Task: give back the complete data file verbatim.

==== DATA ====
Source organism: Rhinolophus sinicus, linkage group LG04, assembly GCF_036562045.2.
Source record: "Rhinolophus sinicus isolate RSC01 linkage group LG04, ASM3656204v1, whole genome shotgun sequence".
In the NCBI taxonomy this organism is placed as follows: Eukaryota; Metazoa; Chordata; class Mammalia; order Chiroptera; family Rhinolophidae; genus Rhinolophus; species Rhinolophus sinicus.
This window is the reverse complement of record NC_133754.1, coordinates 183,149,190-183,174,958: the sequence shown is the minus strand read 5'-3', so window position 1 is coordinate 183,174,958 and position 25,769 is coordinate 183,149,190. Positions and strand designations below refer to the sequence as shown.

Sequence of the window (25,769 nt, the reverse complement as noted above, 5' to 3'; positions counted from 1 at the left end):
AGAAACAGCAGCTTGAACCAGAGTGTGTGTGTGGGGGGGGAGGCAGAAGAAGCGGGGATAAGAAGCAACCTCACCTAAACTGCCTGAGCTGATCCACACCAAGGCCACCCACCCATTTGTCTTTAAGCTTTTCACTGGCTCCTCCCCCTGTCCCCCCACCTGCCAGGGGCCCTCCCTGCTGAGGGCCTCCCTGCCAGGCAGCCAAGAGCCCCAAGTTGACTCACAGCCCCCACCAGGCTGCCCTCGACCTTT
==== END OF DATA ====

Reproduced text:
Source organism: Rhinolophus sinicus, linkage group LG04, assembly GCF_036562045.2.
Source record: "Rhinolophus sinicus isolate RSC01 linkage group LG04, ASM3656204v1, whole genome shotgun sequence".
In the NCBI taxonomy this organism is placed as follows: Eukaryota; Metazoa; Chordata; class Mammalia; order Chiroptera; family Rhinolophidae; genus Rhinolophus; species Rhinolophus sinicus.
This window is the reverse complement of record NC_133754.1, coordinates 183,149,190-183,174,958: the sequence shown is the minus strand read 5'-3', so window position 1 is coordinate 183,174,958 and position 25,769 is coordinate 183,149,190. Positions and strand designations below refer to the sequence as shown.

Sequence of the window (25,769 nt, the reverse complement as noted above, 5' to 3'; positions counted from 1 at the left end):
AGAAACAGCAGCTTGAACCAGAGTGTGTGTGTGGGGGGGGAGGCAGAAGAAGCGGGGATAAGAAGCAACCTCACCTAAACTGCCTGAGCTGATCCACACCAAGGCCACCCACCCATTTGTCTTTAAGCTTTTCACTGGCTCCTCCCCCTGTCCCCCCACCTGCCAGGGGCCCTCCCTGCTGAGGGCCTCCCTGCCAGGCAGCCAAGAGCCCCAAGTTGACTCACAGCCCCCACCAGGCTGCCCTCGACCTTT